Grown: How to find, evaluate child care in Arkansas + get vouchers

Becky Caldwell, a staff member of Scholastic Academy Pre-School, makes chalk drawings with student Ja’Mea on Thursday, Sept. 17, 2020, in front of the preschool in Little Rock. (Arkansas Democrat-Gazette/Staci Vandagriff)
Becky Caldwell, a staff member of Scholastic Academy Pre-School, makes chalk drawings with student Ja’Mea on Thursday, Sept. 17, 2020, in front of the preschool in Little Rock. (Arkansas Democrat-Gazette/Staci Vandagriff)

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Returning to work after welcoming a new child or moving to a new area as a parent of young children brings a host of challenges, not the least of which is finding quality, affordable child care.

To help, Arkansas’ Department of Human Services offers several resources to aid parents in the process of searching for and vetting facilities across the state, as well as information on getting financial assistance. Here are the basics.

Searching for child care

Dawn Jeffrey, program manager for a Department of Human Services child care evaluation initiative called Better Beginnings, said any child care facility that serves six or more children must be licensed by the state. Sites with five or fewer children can register with the state but are not required to.

DHS keeps information on licensed and registered sites and offers an online tool that allows users to search for child care by city or county, ages served and hours open, among other criteria.

Families can then look at the profiles of various facilities, which include information such as the daily rate and capacity.

The profiles also show records of any complaints made against a site, notes from DHS visits to the facility and the site’s Better Beginnings rating.

Better Beginnings quality ratings

Better Beginnings is a quality-measuring initiative by the state that rates child care facilities.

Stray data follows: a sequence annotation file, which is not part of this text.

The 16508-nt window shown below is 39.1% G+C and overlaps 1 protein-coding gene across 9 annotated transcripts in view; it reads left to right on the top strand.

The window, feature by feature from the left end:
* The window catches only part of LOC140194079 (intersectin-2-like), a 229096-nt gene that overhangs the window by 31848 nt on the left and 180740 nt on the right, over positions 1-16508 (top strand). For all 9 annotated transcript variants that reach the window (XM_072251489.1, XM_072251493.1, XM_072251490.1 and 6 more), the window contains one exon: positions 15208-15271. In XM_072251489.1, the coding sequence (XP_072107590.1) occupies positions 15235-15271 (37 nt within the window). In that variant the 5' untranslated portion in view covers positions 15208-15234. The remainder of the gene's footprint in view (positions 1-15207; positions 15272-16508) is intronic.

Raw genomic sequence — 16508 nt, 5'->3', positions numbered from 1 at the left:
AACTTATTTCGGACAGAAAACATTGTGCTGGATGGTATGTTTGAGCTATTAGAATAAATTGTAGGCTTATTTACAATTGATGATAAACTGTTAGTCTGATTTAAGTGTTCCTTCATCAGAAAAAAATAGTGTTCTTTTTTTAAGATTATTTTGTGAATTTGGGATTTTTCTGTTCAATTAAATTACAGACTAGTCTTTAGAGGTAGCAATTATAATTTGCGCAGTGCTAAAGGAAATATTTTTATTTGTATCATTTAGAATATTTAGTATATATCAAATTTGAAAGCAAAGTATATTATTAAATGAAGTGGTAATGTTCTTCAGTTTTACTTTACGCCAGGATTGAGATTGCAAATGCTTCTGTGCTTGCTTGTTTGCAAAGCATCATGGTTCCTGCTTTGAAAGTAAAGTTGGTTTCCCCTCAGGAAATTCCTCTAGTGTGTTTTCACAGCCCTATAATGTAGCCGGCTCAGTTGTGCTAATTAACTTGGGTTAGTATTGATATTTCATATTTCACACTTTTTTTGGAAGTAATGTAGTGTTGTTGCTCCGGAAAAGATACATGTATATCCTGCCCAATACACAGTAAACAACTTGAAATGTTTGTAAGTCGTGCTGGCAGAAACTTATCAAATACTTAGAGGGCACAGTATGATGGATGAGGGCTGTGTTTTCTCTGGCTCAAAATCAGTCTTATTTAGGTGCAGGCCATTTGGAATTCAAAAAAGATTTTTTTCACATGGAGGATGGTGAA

Sites are not required to participate in the program, Jeffrey said, but those that do are given a one-, two- or three-star rating.

Three-star facilities are the highest quality, Jeffrey said. Criteria to earn that rating include a high level of professional development for staff, written curriculum with documented learning goals, maintenance of portfolios for each child tracking their progress and other best practices.

About half of licensed facilities in Arkansas have a three-star rating, Jeffrey said, and the other half have one or two stars.

Jeffrey said the state is also in the process of developing an expanded rating system that will go up to six stars to further delineate differences in quality.

“We want to get it up to where 75% of our sites are three star or above,” Jeffrey said. “We're working on that right now as we speak.”

Important questions to ask

After parents find a facility or facilities they’re interested in, Jeffrey said it’s important to visit and ask staff questions.

The Better Beginnings website offers some ideas for topics to discuss.

Jeffrey said she particularly recommends asking about the ratio of children to staff, whether the facility has had any complaints in the last year, whether it is open year-round or just during the school year and what methods staff typically use to communicate with parents, such as email, phone call or text.

Once visits have been completed, Jeffrey said parents should also take into consideration their impression of the site’s physical facility and its staff.

“I always tell people, go with your first instinct,” Jeffrey said.

Vouchers and cost assistance

Some families in Arkansas are eligible for vouchers that eliminate the cost of care or reduce the cost to a smaller amount called a copay.

Qualifying incomes for the program depend on family size — go here to see the income levels eligible for assistance.

If a family is not eligible but still needs help, Jeffrey said parents should contact their county DHS office to see if they qualify for other assistance programs.

“It might be that you don't qualify for a voucher, but you might qualify for Early Head Start or Head Start or Arkansas Better Chance,” she said.

Additionally, Jeffrey said during the pandemic DHS has set aside funds for vouchers to provide essential workers with free child care.

These vouchers do not have income requirements, and she said they will be available until funds run out.

Jeffrey said so far 7,000 families have received essential worker vouchers and more are encouraged to apply by filling out a form, available in English or Spanish and emailing it to

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